ARE YOU WATCHING FOR YOUR SHIP? – Marilyn Armstrong

Are you looking for your writing voice?

Serendipity - Seeking Intelligent Life on Earth

I was out in Arizona talking to a Blue Corn Navajo lady who made jewelry. She had carefully given me her tribal affiliations and all I had to say was “Eastern European Jewish,” which lacked panache. I don’t seem to have much of an ability to show a lot of dash in casual conversation. Whatever talent I have, it’s more introverted.

Nonetheless, it was a good conversation. I casually said I was ” … waiting for my ship to come in and hoped it had a fortune on board for me.”

She asked me, seriously, whether I’d been out on the docks looking for my ship.

Looking for my ship?

She said “Yes, you have to watch for them. Otherwise, they can pass you by and you’ll never know you missed it.”

Navajo … the sky really does seem bigger.

I’m sure I forget for years at a time…

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What to Read this Weekend

Cage Dunn: Writer, Author, Teller-of-tall-tales

Of course it’s a push  – I want to let you know that Not On The Cards is going free this weekend. Only this weekend. Which means, go there this weekend, rapido, and get it. And if you do get it, please do a review.

There are many reasons I like to see the reviews – and none of them have to do with how it boosts sales (although people keep telling me the only way to get good sales is to have many, many positive reviews – oh, and keep writing).

What I look for is how people respond. I aimed the story at a particular segment of the reading world. When I read the reviews, I can determine whether I shot wide, hit the mark, or … any other options would be a kick to the backside, right? I need to know how it’s received by the…

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Puppyzilla

Butter wouldn’t melt in Hannah’s mouth. A puppy brings such glorious days! These days  she’s settled down. Although she has moments of regression, like stealing tissues from the bin. But we didn’t name her ‘puppyzilla’ for nothing, let me tell you.

This is Hannah… as the puppy from my book, where all her antics brighten the page, including the destruction of my wedding shoes. Glorious puppies, heh?

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Writing is easy, isn’t it?

Have you ever thought, “I could write a better book?” as you read your latest book? If this sounds familiar, it could be a sign you possess the drive to be writer. The question is, do you have the perseverance too?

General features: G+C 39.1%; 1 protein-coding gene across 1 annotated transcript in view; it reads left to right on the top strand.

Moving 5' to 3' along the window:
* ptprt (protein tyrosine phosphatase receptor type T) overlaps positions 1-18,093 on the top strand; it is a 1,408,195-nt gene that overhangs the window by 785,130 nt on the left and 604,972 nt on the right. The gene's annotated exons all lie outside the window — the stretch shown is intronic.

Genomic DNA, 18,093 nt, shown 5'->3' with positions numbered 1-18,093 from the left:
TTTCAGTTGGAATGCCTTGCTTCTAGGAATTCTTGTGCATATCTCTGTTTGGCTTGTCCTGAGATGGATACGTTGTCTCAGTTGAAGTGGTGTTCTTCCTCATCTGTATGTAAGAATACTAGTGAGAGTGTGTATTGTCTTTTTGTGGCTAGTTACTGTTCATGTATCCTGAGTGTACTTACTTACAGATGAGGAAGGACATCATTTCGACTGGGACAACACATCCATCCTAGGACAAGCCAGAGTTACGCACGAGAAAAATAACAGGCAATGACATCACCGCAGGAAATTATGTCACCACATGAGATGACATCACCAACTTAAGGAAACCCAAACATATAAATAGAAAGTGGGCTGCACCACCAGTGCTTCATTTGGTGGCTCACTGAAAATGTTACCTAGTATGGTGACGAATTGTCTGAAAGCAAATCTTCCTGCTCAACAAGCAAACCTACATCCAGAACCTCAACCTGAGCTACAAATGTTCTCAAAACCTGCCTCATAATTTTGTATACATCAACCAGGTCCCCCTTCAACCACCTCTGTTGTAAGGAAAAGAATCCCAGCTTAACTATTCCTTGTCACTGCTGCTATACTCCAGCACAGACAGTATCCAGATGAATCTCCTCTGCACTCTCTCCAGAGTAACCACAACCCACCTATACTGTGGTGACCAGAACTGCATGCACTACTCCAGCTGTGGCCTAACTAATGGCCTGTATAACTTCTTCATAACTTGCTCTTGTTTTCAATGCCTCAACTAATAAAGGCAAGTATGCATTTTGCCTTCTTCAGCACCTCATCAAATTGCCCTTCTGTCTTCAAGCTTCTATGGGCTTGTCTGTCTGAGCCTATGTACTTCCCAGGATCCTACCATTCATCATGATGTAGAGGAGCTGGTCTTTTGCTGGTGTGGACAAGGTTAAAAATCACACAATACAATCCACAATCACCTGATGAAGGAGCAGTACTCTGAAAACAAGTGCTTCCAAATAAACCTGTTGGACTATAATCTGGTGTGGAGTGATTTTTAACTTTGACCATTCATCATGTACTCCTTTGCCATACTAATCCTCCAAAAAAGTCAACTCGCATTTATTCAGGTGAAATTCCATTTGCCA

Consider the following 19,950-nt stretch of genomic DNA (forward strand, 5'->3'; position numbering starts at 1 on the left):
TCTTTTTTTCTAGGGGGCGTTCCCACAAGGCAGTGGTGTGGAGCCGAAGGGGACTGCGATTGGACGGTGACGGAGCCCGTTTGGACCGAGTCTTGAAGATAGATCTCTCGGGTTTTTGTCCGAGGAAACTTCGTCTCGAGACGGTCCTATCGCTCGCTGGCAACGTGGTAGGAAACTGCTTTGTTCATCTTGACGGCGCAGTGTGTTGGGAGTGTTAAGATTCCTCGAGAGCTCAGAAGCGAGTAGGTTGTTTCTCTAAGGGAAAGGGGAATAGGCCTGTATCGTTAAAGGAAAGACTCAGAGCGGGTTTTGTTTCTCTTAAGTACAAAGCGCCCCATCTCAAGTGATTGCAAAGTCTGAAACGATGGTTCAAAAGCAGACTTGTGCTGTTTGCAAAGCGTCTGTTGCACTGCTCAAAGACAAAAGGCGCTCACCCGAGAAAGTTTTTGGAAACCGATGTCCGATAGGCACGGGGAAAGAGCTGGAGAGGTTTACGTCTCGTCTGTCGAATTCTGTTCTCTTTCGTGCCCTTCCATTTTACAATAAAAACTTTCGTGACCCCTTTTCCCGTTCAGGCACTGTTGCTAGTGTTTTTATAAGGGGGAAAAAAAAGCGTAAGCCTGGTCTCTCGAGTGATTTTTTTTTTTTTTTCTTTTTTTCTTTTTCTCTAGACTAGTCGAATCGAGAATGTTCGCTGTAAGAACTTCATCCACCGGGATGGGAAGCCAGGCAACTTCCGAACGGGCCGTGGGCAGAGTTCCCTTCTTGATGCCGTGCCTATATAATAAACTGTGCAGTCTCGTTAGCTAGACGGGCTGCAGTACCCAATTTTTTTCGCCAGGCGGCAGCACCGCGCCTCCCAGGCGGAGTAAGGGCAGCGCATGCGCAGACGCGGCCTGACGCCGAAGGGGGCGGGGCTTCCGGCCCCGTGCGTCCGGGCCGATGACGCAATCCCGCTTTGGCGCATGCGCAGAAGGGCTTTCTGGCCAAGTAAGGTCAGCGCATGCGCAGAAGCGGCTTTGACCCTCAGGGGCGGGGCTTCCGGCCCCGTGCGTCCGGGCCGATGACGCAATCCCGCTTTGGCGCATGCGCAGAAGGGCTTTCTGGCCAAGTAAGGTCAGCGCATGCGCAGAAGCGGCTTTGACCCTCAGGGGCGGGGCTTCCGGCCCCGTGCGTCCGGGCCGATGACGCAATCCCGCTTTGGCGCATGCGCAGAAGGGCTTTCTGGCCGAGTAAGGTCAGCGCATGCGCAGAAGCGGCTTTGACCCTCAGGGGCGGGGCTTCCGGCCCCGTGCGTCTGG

Writing fiction is like creating fine art. Or like a chef creating a ten course degustation menu. Or like the determined Olympic athlete.

Did the Michelangelo sculpt David in a few months? No. It was 2 years. And he was only 26. So young? Let that be proof … age should never be a barrier to talent. However, does a Michelin star chef say, “I’m going to open a Michelin-starred restaurant,” and overnight expect success? No. The journey can be decades. How about the athlete? Will training an hour a week cut the grade? Will talent be enough? If it is enough, if this does happen, I’m yet to hear of it. Please correct me, if I’m wrong. Although decades of learning is a rule, it’s a rule made to be broken.

Writing too requires more than just “writing”. Everyone was taught to write in school. To express ourselves. And yet, more is required of a fiction writer. More than mere expression. A writer needs to know an endless list in order to craft an entertaining novel. They need to understand basics of grammar, genre, how to flesh out a character (if character driven), how to plot a plot (if plot driven), then there’s things like ‘show-don’t-tell’ (which goes against the grain of the way we were taught in school), subtext, dialogue, point of view, foreshadowing, worldbuilding, conflict, subplots and voice. Just to touch on the major points.

Does this happen quickly? No. Not usually. Don’t get me wrong, all writers need to all shoot for a great novel first go. But writers need to utilise the tools available to them. To learn as fast as they can. Is it an easy apprenticeship? You tell me… talking to fictional characters (in our heads or aloud), battling isolation, forever questioning the crap you’re spewing onto the page (or keyboard) – sometimes for years. Is it worth it?

Who will write the next Harry Potter? Honestly, writers are more likely to sprout pink hair. But that doesn’t mean they can’t try. Someone will. That doesn’t mean a writer should stop writing, shouldn’t believe they’re writing the next Harry Potter (or whatever book you admire). A writer needs to forever learn. A writer needs to write like they’re writing the next Harry Potter. A writer needs to persevere.

For me, that perseverance involves typing with three fingers on my left hand (I’ve improved, it used to be one finger). Next time you want a challenge, try figuring out how you do a capital ‘P’ with one hand, lol! Only a love for writing and a love for creating keeps me on track. May a similar love guide every writer. And next time you think, “I could do better?” Ask yourself, do you possess the perseverance needed to finish that book?

Books are puzzles

Have you ever asked yourself… what makes a good book? What makes you engaged? Everyone is different. We all respond to different things. But, at the root of every good book, we become engaged.

As humans, we’re curious. Ever driven slowly alongside a road accident? We want to see, to know, even if we know it’s none of our business. Because we’re human. Curiosity is ingrained… its in our blood . Some of us are stronger than others, some of us can fight the magnet of morbid curiosity, but only the strong-willed succeed.